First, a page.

‘Hope is a thing with feathers’. Dr. Howl shares parallel worlds in his latest lockdown piece

The nest is empty now, its wide platform of sticks and leaves vacant, bare of feather, talon and beak; around the sides and in the middle a few bones remain, the discarded lives of mice, moles, something larger, growing brittle and white under the mid-summer sun. 

I started following the Decorah Eagle’s nature cam in early March – remember life back then? A time of Covid fears—uncertainty growing like the numbers infected—businesses shuttered, travel plans cancelled, the world moving inward, the future unknown. 

In these anxious times finding the website was a ‘beautiful discovery’, its peep into the live world of two nesting American bald-eagles offering up respite from my outside world. There, on the centre of my computer screen, sat a tall and stoic eagle, attentive and alive, sheltering three eggs beneath its puffed out chest. Something solid and firm, with focus and a clear mission. Too easily I was hooked. 

Over the next three months, from March to now, my life has followed two parallel paths. One a pandemic journey, the virus blasting through Italy and Spain—in Washington, the ‘powers that be’ denying and gargling blench— New Zealand in lockdown, Britain differing. The other an eyrir-world with two clear tasks at hand: hatching and raising three eagle chicks.

The first few weeks were the time of the eggs, the eagle pair taking it in turn to keep the three white ovals warm and dry. Back in my Covid world I was storing up food, converting currency into small nominations, and working with a district governor to setup an emergency clinic, the pair of us pondering where we might store the bodies. 

In mid-April the eggs gave way to chicks, the cam showing three balls of fragile and sleepy fluff one mid-week morning, the hatchlings looking small and naked amongst the sticks and detritus of their tree-top home. 

In my parallel world Khmer friends, jobless for two months, wondered how they would repay their micro-loans whilst, across at the temples where their ancestors once stood, the grounds were eerily quiet – Angkor reclaimed by a spirit of stillness. 

By late May the three eaglets—they had all survived—were looking much stronger; acting like preening teenagers, tired of the nest and wanting to break free; but novices to flight, unable to do so.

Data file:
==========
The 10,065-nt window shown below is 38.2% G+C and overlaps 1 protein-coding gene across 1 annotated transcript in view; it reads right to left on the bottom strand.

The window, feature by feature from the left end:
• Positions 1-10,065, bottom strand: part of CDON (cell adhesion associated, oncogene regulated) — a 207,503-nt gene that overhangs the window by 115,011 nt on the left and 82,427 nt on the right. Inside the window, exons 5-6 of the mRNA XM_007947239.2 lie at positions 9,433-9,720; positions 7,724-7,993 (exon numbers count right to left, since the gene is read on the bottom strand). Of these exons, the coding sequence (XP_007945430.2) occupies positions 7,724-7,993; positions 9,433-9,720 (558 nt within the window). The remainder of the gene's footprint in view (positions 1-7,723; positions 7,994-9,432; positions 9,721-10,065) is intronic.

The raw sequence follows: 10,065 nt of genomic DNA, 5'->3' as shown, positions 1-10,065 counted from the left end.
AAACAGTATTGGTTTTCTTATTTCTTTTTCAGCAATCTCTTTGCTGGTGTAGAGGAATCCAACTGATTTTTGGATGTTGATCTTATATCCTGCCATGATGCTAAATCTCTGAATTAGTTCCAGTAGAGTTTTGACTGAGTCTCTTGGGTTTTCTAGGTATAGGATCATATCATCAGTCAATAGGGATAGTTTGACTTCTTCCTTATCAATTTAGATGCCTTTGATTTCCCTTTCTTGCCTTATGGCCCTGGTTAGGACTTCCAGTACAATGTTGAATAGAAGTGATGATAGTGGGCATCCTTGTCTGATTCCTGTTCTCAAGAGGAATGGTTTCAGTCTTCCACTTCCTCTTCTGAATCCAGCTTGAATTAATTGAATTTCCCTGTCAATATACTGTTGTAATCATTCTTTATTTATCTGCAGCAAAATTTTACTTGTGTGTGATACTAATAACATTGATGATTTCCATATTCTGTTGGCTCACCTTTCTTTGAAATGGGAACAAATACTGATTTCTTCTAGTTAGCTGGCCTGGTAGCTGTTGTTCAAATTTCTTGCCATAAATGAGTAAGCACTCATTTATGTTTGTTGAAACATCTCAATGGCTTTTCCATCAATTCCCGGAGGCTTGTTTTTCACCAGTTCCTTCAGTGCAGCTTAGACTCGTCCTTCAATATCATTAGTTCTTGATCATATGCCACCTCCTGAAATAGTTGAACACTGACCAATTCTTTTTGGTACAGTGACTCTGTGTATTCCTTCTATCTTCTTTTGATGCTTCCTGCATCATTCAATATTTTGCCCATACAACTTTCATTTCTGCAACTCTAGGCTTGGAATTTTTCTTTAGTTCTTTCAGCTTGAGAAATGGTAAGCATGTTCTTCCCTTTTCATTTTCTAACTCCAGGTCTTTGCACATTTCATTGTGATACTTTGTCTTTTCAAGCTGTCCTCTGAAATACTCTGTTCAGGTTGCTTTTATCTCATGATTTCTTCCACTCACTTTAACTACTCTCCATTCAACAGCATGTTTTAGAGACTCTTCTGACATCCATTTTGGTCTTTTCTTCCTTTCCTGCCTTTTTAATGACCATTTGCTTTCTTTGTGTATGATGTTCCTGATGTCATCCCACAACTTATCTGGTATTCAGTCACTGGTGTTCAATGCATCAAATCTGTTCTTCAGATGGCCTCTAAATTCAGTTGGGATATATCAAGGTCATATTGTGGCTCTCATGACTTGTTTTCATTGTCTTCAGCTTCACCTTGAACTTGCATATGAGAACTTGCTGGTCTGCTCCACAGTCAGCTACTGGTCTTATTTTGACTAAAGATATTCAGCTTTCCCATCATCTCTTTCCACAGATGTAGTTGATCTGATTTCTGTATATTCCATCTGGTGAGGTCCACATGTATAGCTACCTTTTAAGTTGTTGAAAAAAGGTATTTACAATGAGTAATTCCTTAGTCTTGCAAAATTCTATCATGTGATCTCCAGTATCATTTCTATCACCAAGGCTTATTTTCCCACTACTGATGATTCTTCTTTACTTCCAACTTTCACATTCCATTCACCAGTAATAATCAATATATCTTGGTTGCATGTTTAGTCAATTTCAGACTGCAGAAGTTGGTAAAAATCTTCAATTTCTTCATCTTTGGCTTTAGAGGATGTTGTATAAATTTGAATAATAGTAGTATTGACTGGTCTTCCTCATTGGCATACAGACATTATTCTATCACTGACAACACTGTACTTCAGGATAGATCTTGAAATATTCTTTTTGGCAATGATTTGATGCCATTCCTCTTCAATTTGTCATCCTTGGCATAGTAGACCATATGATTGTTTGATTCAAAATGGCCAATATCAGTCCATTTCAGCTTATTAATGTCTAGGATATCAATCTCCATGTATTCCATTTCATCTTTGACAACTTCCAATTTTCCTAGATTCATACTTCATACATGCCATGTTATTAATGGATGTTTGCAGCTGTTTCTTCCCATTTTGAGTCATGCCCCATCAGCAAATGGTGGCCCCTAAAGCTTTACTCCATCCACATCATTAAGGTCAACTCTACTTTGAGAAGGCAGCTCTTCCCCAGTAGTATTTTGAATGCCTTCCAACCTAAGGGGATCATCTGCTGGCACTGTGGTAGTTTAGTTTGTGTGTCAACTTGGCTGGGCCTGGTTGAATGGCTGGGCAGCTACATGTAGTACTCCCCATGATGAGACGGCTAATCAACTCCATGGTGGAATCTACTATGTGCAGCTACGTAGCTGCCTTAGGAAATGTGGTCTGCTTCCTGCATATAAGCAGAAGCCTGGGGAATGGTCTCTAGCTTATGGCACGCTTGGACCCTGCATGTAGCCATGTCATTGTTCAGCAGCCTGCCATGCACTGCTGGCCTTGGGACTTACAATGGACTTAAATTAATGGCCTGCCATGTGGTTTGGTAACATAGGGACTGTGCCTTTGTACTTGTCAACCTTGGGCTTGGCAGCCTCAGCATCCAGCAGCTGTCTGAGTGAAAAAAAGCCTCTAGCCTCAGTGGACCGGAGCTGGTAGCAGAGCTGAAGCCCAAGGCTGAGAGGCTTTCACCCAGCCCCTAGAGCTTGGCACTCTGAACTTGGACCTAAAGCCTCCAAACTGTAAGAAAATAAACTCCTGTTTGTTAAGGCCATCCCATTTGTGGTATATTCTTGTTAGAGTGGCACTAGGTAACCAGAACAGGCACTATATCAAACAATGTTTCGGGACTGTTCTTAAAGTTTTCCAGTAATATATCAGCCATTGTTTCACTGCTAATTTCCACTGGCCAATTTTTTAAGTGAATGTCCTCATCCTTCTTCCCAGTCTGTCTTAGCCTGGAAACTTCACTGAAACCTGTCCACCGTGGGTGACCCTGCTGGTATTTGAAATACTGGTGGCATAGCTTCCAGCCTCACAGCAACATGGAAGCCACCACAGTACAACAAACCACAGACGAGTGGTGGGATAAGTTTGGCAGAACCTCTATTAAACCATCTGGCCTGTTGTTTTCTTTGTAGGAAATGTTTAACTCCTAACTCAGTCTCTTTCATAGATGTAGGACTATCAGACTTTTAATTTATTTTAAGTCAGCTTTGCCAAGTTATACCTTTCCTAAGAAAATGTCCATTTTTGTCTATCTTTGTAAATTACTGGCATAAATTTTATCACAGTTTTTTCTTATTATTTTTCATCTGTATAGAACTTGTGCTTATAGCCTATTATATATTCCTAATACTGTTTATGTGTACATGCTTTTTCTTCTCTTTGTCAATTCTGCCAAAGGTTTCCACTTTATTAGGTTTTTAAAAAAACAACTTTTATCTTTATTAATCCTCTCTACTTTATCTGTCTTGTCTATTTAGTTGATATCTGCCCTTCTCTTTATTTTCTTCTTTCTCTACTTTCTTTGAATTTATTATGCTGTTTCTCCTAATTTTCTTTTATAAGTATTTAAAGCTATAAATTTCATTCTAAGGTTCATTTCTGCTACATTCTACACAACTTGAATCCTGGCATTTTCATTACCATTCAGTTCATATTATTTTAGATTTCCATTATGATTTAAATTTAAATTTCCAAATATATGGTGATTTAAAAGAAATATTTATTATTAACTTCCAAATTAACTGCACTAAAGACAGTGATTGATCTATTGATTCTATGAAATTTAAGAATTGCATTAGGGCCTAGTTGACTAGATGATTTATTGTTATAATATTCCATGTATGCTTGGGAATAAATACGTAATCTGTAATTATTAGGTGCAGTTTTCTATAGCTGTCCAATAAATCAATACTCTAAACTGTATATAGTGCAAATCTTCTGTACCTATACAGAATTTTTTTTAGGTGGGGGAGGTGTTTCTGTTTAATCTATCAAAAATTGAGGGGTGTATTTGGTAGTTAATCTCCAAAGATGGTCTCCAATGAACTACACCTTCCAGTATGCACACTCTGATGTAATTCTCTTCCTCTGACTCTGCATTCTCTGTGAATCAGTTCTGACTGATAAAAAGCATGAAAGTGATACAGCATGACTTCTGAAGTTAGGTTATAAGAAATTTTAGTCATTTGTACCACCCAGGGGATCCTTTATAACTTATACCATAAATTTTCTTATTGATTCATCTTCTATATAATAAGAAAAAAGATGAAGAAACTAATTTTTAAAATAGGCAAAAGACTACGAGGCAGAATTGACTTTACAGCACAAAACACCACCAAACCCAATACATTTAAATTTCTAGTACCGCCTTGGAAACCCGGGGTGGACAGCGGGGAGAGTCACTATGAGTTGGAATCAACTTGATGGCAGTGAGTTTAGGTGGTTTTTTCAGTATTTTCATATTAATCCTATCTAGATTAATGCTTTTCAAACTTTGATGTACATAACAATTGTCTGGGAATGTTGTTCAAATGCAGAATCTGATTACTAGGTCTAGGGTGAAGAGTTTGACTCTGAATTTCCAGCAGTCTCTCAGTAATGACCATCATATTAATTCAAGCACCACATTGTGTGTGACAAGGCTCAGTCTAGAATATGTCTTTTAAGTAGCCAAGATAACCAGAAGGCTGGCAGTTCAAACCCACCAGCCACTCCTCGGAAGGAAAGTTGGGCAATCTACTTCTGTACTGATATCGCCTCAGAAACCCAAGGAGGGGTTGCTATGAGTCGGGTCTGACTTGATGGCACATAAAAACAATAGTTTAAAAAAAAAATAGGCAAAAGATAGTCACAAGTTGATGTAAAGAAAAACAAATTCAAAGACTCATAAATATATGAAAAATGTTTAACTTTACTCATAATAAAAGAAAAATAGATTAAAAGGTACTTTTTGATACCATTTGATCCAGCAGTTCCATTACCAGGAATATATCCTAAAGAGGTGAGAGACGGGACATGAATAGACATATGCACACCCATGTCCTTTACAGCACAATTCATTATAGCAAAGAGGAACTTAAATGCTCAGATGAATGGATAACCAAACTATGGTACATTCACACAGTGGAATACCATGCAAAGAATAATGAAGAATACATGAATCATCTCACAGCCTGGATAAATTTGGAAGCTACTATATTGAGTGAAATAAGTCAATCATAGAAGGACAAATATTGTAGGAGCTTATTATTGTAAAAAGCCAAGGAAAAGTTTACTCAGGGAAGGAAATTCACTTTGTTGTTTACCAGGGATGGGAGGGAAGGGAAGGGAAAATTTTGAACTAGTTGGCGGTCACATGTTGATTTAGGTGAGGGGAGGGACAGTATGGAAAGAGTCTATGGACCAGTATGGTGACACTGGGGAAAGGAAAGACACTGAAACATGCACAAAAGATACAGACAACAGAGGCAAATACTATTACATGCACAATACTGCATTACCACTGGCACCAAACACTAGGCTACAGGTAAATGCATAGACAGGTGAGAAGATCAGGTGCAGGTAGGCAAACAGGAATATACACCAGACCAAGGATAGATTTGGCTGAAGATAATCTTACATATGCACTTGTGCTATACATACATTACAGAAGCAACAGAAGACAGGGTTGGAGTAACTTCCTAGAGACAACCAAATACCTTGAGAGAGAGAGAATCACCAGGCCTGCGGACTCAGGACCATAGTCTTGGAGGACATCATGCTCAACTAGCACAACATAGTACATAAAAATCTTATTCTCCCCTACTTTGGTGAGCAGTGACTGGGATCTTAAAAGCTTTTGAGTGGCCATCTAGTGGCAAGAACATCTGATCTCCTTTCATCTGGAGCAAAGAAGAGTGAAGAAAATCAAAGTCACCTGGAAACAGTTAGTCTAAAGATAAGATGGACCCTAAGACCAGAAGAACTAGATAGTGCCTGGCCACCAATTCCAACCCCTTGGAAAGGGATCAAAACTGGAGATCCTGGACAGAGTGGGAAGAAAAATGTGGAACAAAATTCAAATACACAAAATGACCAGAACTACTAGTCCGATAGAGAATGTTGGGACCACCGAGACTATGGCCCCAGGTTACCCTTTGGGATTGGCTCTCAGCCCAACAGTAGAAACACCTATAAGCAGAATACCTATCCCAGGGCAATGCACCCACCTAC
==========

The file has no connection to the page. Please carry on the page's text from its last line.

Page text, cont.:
Until last week that is when, after a few days away I clicked on the eagle site wondering, as the Mac wheel spun around, what I might find. The answer: nothing! Not a bird in sight. My eagles had flown.

My feelings? Firstly sad and disappointed but then something else, a measure of relief and joy that the eggs of March had endured; and that the seeds they once held were now soaring over the plains and hills of Iowa, terrorizing rodents, rabbits, voles and whatever else befalls their keen raptor eye. 

Meanwhile back in my native Aotearoa June has brought a different relief; a semblance of normality returning inside the nation’s borders. People are standing next to each other and shaking hands without fear; touching, hugging and kissing (not too much of the latter, it is still a country of emotional restraint). 

This weekend rugby will return to the nation’s stadiums; crowds once again assembling before stages of grass and dramas of strength and agility. I imagine that the grounds will be full, each game—in a very Kiwi way—a celebration of having passed through the Covid eye. 

And just this once I wish I could be there. 

So in this moment I feel happiness and gladness for my birth place and the eagles of Decorah. And to those here to read this, I am glad for you too. 

Kia haumaru

Dr. Howl